Therefore, it is crucial to keep a close eye on your social media marketing strategy by controlling your conversion rates.
It is relatively simple to calculate the conversion rate for each of your social media channels. Just divide the number of qualified leads by the number of conversions. If you split this KPI across your sales team, you can easily spot patterns and determine the ROI each salesperson provides. However, a low conversion rate does not automatically mean that a social media channel is not working. Some leads might take longer to convert, particularly in B2B, where higher revenues and longer sales cycles are usually involved, regardless of the acquisition method.
At the heart of this Social Media Sales Controlling are, of course, KPIs. There are here several sales team metrics to measure, ranging from low-level marketing metrics to high-level sales conversion rates (the ones that matter). For example, Facebook likes, the number of retweets, new contacts in XING or LinkedIn, number of videos on YouTube are all easy to measure, but they are still unrelated to your sales efforts.
You should consider the overall costs of all your social media activities, including the time your sales representatives invest on it, together with investments in advertising. Afterwards, you should map the journey of your new sales leads, to calculate the return each of these social media channels and the conversion rates of your Key Account Managers. Work together with your marketing team and share with them the financial results of the campaign.
Examples of KPIs for sales controlling: social media usage, new leads per KAM and channel, total social media costs (including personal and advertising), conversion rate per social media channel and KAM. Do not fall for the Social Media hype. Encourage your sales team to use it to find more leads efficiently. Keep a close look at their conversion rates and rentability.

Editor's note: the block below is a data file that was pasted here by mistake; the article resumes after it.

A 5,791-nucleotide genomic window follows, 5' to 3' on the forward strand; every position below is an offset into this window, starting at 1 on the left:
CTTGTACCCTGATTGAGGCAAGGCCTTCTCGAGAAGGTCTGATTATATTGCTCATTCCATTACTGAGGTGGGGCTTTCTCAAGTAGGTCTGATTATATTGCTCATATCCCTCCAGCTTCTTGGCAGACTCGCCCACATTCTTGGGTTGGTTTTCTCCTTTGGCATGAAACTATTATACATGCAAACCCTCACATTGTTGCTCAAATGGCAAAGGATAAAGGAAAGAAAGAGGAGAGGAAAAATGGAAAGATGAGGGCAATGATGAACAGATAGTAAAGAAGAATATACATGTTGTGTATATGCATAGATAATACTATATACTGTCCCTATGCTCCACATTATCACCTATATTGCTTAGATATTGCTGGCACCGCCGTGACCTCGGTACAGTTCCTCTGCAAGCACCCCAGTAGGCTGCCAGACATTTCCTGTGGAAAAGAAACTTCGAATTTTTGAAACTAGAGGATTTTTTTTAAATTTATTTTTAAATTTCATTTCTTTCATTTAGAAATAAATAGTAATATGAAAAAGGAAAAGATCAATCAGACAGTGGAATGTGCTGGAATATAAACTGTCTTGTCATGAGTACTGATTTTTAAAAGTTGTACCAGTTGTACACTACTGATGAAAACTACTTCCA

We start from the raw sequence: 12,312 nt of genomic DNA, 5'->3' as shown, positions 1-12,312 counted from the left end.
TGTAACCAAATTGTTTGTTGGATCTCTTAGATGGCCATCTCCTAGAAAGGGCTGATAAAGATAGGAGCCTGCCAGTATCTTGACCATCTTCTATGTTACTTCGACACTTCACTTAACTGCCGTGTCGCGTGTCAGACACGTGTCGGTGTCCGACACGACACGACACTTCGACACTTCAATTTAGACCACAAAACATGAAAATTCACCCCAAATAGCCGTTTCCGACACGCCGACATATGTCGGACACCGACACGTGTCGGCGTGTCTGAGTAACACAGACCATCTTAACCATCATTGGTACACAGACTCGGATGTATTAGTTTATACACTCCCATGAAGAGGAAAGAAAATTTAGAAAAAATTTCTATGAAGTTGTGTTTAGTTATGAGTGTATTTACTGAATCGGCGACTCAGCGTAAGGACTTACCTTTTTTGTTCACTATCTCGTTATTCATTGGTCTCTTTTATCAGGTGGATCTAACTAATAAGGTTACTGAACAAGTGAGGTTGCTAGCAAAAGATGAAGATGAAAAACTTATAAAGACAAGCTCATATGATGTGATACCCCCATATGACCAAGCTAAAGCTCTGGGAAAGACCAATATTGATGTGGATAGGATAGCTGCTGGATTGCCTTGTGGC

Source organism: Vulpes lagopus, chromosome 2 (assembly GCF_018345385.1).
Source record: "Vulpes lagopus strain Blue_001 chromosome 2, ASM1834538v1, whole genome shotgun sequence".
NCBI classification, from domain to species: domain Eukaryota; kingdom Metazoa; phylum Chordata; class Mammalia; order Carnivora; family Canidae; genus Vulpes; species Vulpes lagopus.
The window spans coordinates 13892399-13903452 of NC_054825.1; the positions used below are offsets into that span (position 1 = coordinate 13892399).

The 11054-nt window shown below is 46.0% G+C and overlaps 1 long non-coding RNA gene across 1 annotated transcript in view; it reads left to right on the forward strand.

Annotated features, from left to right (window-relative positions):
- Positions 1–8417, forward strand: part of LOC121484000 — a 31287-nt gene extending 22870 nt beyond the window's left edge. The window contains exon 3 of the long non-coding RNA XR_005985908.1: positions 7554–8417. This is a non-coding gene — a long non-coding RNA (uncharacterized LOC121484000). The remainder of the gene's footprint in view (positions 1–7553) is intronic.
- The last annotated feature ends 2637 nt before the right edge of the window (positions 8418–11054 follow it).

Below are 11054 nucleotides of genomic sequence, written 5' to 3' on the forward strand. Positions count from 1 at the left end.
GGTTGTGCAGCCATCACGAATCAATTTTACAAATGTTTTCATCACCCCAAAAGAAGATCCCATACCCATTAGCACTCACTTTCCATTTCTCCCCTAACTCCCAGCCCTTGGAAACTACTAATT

Key Metrics for Successful B2B Sales Teams in Digital Times – Conclusion
B2B sales have a different meaning in digital times. There are several examples of why the job of a sales manager has radically changed. Customers are shifting their buying patterns, and therefore B2B sales processes must adapt. New technologies, such as predictive analytics, are entering the mainstream and they require different B2B sales techniques.
The unstoppable digital trend in B2B sales also impacts how sales leaders should set metrics for their sales teams. It changes, of course, the sales team metrics themselves.
Nevertheless, sales managers should always measure first and foremost, what matters most to them, be it sales growth, efficiency or sales productivity. Only then can managers move up a place and define metrics to understand the value each Key Account Manager provides to their organisation.
Nowadays, being fast in B2B pays off. Sales leaders must, therefore, define and measure sales team metrics that ensure a competitive lead response time and that accelerate sales. Sales acceleration KPIs include knowing how much a new customer cost to acquire.
Lastly, since social media marketing is growing in importance, managers should encourage its usage and simultaneously define appropriate metrics to control it, including at least a conversion rate.
Do you have any further questions about B2B sales KPIs? We are happy to help!